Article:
Background Traditionally, elective knee arthroscopy has been thought to be an unlikely source of venous thromboembolic events (VTE) (0.6% to 18%) in contrast to total knee replacement (TKR) with incidence of ∼30%. Hence, there have been no guidelines for thromboprophylaxis in elective, routine knee arthroscopy.
Purpose In 10 patients with VTE after routine knee arthroscopy, our specific aim was to assess for familial and acquired thrombophilia, with contrast to 110 healthy normal controls and 17 patients after total hip and knee replacement (THKR).
Methods Patients were included if they had a VTE up to 6 months after either knee arthroscopy or THKR. In these patients, we measured Factor V Leiden, Prothrombin gene mutation (PTG), Plasminogen activating inhibitor gene (PAI-G) mutation, methylenetetrahydrofolate reductase (MTHFR) mutations, elevated Factors VIII and XI elevated homocysteine, Anticardiolipin IgG and IgM antibodies, Lupus anticoagulant, antigenic protein C, S (and free S), and antithrombin III deficiency. The same coagulation data was obtained for normal controls (n=110) and for 17 patients who had VTE after TKHR.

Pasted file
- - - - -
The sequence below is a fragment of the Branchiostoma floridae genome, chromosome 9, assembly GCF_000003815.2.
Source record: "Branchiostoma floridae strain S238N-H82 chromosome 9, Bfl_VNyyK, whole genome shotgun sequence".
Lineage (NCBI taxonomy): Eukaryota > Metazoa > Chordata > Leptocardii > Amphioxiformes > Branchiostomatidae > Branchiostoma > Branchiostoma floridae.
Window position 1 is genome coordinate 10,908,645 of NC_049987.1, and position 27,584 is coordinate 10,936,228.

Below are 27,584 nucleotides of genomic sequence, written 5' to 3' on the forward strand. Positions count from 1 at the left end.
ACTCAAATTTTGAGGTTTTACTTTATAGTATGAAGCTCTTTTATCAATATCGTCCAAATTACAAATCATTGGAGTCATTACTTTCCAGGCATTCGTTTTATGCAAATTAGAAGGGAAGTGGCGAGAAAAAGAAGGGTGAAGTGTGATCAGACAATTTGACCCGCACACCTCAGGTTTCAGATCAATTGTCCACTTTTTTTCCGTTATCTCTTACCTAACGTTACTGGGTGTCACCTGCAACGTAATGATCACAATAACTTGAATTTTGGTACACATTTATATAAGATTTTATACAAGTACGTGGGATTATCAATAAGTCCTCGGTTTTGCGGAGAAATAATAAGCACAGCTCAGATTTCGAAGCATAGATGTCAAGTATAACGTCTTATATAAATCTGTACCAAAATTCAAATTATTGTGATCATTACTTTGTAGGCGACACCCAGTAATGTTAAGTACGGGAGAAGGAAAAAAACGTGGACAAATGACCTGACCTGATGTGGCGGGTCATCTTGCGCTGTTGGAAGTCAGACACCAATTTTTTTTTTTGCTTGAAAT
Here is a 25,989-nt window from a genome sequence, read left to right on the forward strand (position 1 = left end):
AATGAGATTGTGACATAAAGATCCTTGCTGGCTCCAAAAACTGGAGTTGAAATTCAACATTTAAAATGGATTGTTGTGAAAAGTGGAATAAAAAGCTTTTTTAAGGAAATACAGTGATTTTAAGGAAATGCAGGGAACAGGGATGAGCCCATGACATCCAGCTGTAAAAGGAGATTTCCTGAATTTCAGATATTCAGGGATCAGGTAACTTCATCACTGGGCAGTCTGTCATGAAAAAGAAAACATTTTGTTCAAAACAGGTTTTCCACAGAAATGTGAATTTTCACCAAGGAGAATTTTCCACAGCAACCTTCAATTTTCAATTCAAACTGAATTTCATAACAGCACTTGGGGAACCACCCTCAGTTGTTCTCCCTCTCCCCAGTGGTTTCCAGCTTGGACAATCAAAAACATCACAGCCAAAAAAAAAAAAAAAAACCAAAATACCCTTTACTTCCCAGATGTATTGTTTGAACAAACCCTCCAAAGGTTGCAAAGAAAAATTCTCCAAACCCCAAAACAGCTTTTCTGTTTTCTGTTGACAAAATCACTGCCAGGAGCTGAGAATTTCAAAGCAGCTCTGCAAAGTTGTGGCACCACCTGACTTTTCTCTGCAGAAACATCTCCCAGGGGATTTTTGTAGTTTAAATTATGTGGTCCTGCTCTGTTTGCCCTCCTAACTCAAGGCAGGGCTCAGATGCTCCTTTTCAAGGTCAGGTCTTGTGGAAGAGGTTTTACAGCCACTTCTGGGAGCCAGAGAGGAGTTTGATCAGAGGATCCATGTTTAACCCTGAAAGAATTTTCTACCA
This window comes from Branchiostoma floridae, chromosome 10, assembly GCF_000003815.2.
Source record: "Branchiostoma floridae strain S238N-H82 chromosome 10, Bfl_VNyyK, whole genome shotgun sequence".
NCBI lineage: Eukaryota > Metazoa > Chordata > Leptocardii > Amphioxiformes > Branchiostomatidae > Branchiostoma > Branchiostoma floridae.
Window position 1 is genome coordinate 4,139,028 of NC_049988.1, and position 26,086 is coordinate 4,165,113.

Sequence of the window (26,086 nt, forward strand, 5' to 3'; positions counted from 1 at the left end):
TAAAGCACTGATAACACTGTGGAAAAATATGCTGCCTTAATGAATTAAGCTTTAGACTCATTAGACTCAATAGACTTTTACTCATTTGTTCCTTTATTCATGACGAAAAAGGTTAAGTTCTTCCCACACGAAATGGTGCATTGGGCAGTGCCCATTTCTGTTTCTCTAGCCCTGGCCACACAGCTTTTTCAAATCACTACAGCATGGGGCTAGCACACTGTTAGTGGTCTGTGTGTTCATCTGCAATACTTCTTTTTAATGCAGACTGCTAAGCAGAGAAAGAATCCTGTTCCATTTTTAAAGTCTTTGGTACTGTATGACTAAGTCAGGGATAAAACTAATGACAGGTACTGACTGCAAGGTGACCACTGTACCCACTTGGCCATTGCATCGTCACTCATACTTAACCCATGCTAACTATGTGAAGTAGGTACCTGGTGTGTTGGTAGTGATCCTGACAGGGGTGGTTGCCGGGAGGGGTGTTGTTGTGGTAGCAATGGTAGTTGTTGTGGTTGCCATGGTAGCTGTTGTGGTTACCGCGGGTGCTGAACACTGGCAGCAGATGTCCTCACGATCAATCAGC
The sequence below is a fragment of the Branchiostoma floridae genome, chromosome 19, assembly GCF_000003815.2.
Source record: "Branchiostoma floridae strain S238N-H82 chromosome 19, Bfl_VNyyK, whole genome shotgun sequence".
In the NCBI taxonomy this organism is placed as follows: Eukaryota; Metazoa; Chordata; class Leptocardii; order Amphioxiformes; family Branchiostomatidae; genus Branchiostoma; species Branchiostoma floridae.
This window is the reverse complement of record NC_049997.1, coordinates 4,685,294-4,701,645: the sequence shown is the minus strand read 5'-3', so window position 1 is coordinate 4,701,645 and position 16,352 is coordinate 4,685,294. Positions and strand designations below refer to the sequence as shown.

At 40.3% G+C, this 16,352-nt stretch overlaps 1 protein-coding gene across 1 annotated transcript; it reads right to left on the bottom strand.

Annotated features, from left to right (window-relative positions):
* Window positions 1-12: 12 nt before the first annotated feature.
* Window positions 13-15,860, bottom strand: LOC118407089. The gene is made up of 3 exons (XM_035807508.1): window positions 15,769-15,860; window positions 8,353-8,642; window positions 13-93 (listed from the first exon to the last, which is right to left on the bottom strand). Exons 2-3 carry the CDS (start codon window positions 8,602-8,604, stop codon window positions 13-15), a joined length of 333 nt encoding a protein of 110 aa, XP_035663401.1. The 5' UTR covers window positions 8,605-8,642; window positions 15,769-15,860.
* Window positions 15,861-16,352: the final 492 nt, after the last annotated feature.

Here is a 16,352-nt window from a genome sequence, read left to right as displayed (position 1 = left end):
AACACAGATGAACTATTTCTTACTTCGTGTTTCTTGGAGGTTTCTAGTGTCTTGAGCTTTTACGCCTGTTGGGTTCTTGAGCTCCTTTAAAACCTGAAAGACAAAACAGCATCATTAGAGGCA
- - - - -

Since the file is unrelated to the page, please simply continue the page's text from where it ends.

Results As summarized below, the major thrombophilias in the arthroscopy group were Factor V Leiden heterozygosity in 40%, high factor VIII in 50%, and high homocysteine in 30%. This pattern in the 10 patients with arthroscopy did not differ from that in 17 patients with THKR, who also differed from normal by having more frequent low proteins C and S.
Conclusion Although VTE after knee arthroscopy is uncommon, we suggest that three common familial thrombophilias Factor V Leiden, high Factor VIII, and homocysteine routinely be measured before arthroscopy to facilitate post arthroscopy thromboprophylaxis⇓.
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